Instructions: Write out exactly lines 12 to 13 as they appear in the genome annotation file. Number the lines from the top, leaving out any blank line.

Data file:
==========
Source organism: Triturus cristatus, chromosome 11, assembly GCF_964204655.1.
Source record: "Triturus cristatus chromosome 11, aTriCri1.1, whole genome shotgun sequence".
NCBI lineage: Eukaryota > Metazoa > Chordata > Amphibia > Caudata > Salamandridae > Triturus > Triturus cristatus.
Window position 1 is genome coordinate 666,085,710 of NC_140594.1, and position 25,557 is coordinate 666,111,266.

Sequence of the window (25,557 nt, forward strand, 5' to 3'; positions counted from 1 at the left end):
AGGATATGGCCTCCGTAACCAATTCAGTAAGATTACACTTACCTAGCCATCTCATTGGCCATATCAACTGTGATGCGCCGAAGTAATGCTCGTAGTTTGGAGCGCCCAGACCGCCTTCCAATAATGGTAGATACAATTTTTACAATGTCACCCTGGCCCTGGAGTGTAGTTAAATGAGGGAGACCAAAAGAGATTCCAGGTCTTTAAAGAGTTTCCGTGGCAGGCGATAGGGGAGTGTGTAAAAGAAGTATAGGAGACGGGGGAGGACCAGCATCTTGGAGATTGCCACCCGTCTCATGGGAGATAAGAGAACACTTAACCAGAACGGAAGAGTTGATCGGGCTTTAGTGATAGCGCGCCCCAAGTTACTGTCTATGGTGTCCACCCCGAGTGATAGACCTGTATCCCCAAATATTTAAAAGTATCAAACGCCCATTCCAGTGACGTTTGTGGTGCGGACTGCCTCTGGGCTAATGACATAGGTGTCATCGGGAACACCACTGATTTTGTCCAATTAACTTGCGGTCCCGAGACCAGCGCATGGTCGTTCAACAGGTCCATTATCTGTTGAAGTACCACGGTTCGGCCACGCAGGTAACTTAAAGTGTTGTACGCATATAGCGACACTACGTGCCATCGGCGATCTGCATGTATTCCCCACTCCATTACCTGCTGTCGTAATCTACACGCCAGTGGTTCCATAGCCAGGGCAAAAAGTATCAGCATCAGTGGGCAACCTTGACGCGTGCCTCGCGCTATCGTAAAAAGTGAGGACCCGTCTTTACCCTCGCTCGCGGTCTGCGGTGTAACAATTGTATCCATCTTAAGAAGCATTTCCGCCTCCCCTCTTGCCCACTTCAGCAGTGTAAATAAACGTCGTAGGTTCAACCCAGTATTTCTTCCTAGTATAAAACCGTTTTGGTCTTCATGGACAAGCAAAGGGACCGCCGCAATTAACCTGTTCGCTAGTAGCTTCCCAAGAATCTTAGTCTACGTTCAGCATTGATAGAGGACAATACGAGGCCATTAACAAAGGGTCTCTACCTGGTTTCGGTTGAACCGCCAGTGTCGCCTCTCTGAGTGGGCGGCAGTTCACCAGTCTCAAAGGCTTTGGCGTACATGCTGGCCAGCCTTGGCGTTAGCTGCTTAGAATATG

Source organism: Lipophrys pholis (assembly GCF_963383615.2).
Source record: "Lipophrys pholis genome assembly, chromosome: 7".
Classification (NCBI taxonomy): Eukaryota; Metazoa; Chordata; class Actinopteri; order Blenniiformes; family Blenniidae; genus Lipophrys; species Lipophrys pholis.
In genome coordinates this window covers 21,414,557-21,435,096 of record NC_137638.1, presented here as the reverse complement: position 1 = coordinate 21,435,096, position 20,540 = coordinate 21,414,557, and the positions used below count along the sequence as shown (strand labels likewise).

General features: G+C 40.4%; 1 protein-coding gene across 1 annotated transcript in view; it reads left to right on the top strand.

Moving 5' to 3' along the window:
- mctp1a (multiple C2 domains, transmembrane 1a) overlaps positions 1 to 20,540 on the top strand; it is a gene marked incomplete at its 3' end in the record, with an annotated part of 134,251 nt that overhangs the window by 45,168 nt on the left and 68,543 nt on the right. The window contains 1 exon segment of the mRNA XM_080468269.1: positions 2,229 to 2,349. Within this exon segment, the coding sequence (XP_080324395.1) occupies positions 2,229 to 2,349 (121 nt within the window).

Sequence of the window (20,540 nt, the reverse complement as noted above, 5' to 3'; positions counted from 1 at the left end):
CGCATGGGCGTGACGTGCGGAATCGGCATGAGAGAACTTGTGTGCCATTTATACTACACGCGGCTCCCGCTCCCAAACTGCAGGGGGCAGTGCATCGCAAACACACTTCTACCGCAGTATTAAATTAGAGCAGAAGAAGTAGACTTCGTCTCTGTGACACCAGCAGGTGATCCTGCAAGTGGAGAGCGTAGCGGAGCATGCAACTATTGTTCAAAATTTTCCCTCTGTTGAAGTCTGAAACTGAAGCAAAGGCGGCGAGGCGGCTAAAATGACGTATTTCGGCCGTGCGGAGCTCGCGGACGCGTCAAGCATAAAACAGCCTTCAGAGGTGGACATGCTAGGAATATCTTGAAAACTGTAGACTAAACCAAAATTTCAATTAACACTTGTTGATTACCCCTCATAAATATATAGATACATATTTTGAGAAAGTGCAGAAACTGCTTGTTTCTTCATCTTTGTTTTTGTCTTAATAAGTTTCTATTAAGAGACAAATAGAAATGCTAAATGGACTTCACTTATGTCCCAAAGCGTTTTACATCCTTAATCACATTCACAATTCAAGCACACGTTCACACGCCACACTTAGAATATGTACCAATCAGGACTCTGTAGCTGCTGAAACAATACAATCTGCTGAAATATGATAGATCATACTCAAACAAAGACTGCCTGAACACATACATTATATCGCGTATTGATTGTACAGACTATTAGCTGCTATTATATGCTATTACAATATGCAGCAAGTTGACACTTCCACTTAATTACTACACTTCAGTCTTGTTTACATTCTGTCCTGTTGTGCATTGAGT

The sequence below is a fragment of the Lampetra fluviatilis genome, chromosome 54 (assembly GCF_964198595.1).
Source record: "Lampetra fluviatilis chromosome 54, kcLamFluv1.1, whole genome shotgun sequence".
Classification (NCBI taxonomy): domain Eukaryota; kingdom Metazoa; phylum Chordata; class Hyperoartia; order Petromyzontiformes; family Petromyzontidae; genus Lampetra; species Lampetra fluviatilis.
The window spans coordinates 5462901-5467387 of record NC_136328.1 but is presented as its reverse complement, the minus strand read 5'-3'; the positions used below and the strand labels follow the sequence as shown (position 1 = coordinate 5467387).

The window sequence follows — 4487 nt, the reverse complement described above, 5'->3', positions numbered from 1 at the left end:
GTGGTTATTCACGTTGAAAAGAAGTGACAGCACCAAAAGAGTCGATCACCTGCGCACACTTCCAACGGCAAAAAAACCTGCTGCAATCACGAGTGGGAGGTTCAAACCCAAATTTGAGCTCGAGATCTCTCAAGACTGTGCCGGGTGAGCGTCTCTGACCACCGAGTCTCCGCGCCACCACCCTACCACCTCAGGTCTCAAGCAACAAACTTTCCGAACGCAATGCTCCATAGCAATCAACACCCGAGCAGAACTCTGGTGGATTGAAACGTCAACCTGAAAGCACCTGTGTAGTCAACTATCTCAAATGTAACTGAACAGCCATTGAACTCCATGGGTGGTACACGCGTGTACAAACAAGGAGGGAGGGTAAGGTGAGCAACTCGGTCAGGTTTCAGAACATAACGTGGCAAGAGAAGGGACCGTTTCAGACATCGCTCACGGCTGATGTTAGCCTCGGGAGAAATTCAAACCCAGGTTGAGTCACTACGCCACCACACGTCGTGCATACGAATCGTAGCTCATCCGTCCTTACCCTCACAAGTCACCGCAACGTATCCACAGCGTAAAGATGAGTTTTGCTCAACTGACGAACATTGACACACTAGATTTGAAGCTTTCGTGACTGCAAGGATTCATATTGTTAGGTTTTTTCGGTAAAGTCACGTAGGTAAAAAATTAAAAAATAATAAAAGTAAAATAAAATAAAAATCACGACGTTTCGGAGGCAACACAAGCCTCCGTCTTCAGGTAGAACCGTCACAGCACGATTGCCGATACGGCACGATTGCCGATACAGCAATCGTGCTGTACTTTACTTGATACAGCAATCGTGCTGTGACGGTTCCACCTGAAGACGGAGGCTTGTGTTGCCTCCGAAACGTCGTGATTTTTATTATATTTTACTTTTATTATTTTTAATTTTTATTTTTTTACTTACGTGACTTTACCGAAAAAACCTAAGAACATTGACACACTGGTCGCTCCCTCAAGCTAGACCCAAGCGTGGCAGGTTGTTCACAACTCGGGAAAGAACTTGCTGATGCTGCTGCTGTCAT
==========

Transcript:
Moving 5' to 3' along the window:
- mctp1a (multiple C2 domains, transmembrane 1a) overlaps positions 1 to 20,540 on the top strand; it is a gene marked incomplete at its 3' end in the record, with an annotated part of 134,251 nt that overhangs the window by 45,168 nt on the left and 68,543 nt on the right. The window contains 1 exon segment of the mRNA XM_080468269.1: positions 2,229 to 2,349. Within this exon segment, the coding sequence (XP_080324395.1) occupies positions 2,229 to 2,349 (121 nt within the window).